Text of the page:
One way to do that is to focus on changing your not-so-great habits, such as drinking soda regularly, and adding healthier behaviors, such as daily walks, rather than making sweeping proclamations like, “I need to lose 30 pounds.” Being realistic about how much you will lose counts, too. “When people set ideals that are extreme and unlikely to be achieved, it really sets them up for an unhealthy emotional process and failure,” says Puhl. “Despite what we hear from the diet industry, that anyone can lose 40 or 50 pounds easily, what we see from science over and over again is that the long term effectiveness isn’t there.”
In other words, people may drop gobs of weight on fad diets, but they gain it back. So what is realistic? “We’ve seen that people can often lose 10 to 15 percent of their body weight and keep it off over time,” says Puhl. “That may not end up giving people their ideal shape, but it can make the difference in health, allowing people to get off medications, and it can mean increased energy and mobility. It’s important to recognize the benefits that can come from even modest weight loss.”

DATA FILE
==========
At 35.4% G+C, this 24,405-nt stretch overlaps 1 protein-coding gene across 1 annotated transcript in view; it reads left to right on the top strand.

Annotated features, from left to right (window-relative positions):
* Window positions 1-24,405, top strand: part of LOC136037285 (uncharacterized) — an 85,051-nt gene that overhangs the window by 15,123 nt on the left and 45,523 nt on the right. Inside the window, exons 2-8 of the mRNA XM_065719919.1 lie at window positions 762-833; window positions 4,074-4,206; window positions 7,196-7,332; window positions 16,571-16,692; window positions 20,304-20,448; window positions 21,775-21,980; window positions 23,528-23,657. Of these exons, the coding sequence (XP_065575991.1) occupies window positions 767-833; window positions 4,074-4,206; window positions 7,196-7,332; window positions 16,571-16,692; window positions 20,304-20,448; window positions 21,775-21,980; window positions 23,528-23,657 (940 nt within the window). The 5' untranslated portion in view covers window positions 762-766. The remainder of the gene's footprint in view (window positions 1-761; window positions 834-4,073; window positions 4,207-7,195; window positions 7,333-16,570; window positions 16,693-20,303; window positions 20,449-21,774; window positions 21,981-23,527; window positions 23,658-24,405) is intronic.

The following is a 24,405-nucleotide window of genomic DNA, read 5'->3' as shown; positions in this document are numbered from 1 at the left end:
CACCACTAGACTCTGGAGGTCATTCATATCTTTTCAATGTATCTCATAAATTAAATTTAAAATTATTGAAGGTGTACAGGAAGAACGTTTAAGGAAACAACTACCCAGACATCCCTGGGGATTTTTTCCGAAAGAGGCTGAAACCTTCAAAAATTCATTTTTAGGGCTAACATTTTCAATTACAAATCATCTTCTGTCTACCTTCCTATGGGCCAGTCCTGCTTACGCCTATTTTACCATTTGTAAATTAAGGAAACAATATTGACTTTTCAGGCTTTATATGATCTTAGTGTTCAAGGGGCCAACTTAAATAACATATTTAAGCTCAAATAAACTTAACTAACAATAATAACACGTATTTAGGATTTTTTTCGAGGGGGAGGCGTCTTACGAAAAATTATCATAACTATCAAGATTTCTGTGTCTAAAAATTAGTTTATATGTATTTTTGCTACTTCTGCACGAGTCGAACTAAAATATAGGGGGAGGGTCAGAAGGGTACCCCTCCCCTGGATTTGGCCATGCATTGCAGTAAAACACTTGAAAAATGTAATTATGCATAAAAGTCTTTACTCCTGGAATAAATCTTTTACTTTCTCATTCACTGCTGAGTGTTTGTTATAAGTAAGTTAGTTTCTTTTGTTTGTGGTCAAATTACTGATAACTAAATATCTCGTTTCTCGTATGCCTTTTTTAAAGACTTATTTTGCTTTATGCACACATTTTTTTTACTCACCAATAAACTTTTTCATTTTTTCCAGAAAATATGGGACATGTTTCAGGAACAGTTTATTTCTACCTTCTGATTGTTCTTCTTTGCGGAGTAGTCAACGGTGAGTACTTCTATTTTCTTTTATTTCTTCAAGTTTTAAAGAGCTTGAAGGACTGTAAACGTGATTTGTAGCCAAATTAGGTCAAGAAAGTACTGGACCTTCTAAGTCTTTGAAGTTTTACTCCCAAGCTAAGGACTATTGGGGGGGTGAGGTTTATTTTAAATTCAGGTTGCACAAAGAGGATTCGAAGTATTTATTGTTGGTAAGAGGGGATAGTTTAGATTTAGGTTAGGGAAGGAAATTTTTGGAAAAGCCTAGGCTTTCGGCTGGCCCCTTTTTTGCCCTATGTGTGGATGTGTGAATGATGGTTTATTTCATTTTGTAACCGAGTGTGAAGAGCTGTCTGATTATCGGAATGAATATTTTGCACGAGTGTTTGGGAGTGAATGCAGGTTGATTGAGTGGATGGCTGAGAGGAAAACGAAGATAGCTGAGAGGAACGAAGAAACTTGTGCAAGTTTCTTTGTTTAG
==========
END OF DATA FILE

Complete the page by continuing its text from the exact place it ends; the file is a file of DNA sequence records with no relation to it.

Another smart step in achieving a healthy weight is to take a look at your motivations for wanting to shed pounds and addressing any body hate with therapy or self-help before actively trying to drop weight. “Body shame and an overemphasis on shape tap straight into emotions, not rational thinking,” warns Bulik. “When you are [dieting or exercising] out of emotions like desperation and self-hatred, you glom onto extreme measures and it’s harder for you to come up with a rational step-by-step plan that includes appropriate self-reward and sensible goals. If you really do need to lose weight for health reasons, it takes energy, determination, resilience and optimism”—and you’re more likely to successfully lose weight if you start from a place of solid self-esteem and body acceptance, notes Bulik.
Perhaps the best way to think about healthy weight loss is to recognize that it’s not just about achieving a certain number on the scale. It’s about accepting your natural shape (rather than striving for a skinny look that only a few are truly built for), and giving yourself the compassion, time and support you need to find your healthy, happy shape—whatever that turns out to be.